The cast are all competent at worst, with King carrying the bulk of the film’s emotional weight admirably. Last seen by genre fans in The Conjuring, she is developing into a very impressive actress. She is ably backed up by the supremely likeable trio of standout co-stars Ki Hong Lee, Shannon Purser and the scene-stealing Sydney Park, who is certainly a face to look out for in the future. It certainly helps that each of the characters gets to recite well-written and often very witty dialogue from Barbara Marshall’s sharp screenplay.

There’s also some eye-catching production design on display, especially in the sinister music box which feels like a nice mix between the creations of Guillermo Del Toro and Hellraiser’s infamous Lament Configuration puzzle box. I imagine a line of replicas will be forthcoming and will make a significant amount of cash!

wu3However, the film does have some flaws. It isn’t the most original of plot lines (at times lifting quite heavily from the superior films that came before) and the story is perhaps a little too simple, missing some opportunities to be cleverer. Also, some emotional beats miss their mark by some distance (every cool-dad-saxophone scene is excruciatingly cringe-worthy) and, sadly, the ending is heavily telegraphed and marred by some iffy effects work.

Nonetheless Wish Upon is an enjoyable way to spend 90 minutes, and I imagine it will go over very well with youngsters who are only just discovering the genre.

Perhaps the biggest compliment I can pay it is that Wish Upon feels like a fun, intriguing, opening chapter of a new sleeper franchise – and I will certainly be on board for any further instalments.

6/10

Spidarlings (2016) Review

rsz_spidarlingsv2SPIDARLINGS (2016)

Starring Sophia Disgrace, Rahel Kapsaski, Lee Mark Jones and Rusty Goffe

Written and Directed by Salem Kapsaski

Available NOW online at – http://watch.troma.com/

Poverty stricken lovers Eden and Matilda have enough trouble just getting through the days. Their Landlord is trying to terrorize them and strange things seem to be going on at “Juicy Girls”, the place where Matilda works… but when Eden buys a pet spider the real troubles start.”

Despite a myriad of technical issues, Spidarling’s is a pretty endearing piece of trash cinema, and it’s easy to see why it was picked up by Troma.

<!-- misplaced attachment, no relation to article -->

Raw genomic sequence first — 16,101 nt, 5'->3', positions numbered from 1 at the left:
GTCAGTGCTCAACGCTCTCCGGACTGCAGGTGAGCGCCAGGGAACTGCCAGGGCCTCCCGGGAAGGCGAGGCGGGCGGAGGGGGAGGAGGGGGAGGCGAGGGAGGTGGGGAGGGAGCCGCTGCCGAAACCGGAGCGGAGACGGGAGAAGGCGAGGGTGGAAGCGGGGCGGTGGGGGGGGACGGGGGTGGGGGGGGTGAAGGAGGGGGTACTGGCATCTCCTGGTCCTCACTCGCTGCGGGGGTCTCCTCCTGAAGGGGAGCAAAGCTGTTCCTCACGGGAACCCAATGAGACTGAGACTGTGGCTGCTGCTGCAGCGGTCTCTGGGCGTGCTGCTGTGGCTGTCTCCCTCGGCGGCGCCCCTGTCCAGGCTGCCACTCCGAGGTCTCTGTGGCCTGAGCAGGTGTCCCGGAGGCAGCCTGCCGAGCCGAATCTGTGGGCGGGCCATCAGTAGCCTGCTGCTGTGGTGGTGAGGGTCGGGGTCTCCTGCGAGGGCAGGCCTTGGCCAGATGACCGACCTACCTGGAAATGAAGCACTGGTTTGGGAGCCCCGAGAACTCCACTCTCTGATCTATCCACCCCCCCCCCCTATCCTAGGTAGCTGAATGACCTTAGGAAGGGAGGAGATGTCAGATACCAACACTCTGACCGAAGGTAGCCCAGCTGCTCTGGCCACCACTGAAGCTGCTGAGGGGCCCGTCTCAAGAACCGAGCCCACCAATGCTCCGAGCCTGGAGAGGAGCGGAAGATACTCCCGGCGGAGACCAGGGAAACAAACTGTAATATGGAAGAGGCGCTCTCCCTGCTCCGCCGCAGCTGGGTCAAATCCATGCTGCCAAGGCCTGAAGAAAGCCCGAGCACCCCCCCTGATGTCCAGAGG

Opening with a funk-tastic animated title sequence that’s accompanied by a quite polished punk song, Spidarling’s immerses you unapologetically in the lives of skint couple Eden and Matilda, lovers who are the definition of punk. Their tiny flat and style screams “I don’t give a fuck and I don’t give a fuck if you give a fuck that I don’t give a fuck” but a lot of this is blamed on their lack of income. Eden is smart but lazy and doesn’t work, and Matilda appears to just lounge around the burlesque club Juicy Girls. Bored, fed up, behind on their rent and without a clue what to do. Enter, a spider!

For what will be a penny budget Spidarlings doesn’t lack ambition. While technical issues are rife, the experimentation is great to see. Lots of inventive animation and sudden disorienting edits, as well as ransom cutting to songs all really sell the attitude and world of the characters.

rsz_sd1However, Spidarlings falls into a lot of traps that show a lack of experience. Whether down to a choppy colour grade or lack of equipment, the film looks as if it were shot on a consumer camcorder from the nineties. It misses a lot of visual detail and just looks jarring. Also the sound was flimsy. Eden seems dubbed in post while Matilda is often inaudible, and many of the musical sequences are either too loud or too quiet.

But then again, this all adds to the DIY, trashy John Waters micro-budget transgressiveness of it all. You don’t feel like you’re dealing with a safe group of filmmakers, which is great. And it’s two hour runtime manages to flirt from body horror, domestic melodrama, black comedy, slasher and musical as if it’s on shuffle. Each situation however shares a common theme, and that is the strong undercurrent of feminism. Every bloke around the lovers is either a pervert, greedy fucker and often much worse. Some of it doesn’t always hit the spot but that’s the risk of throwing the kitchen sink in there.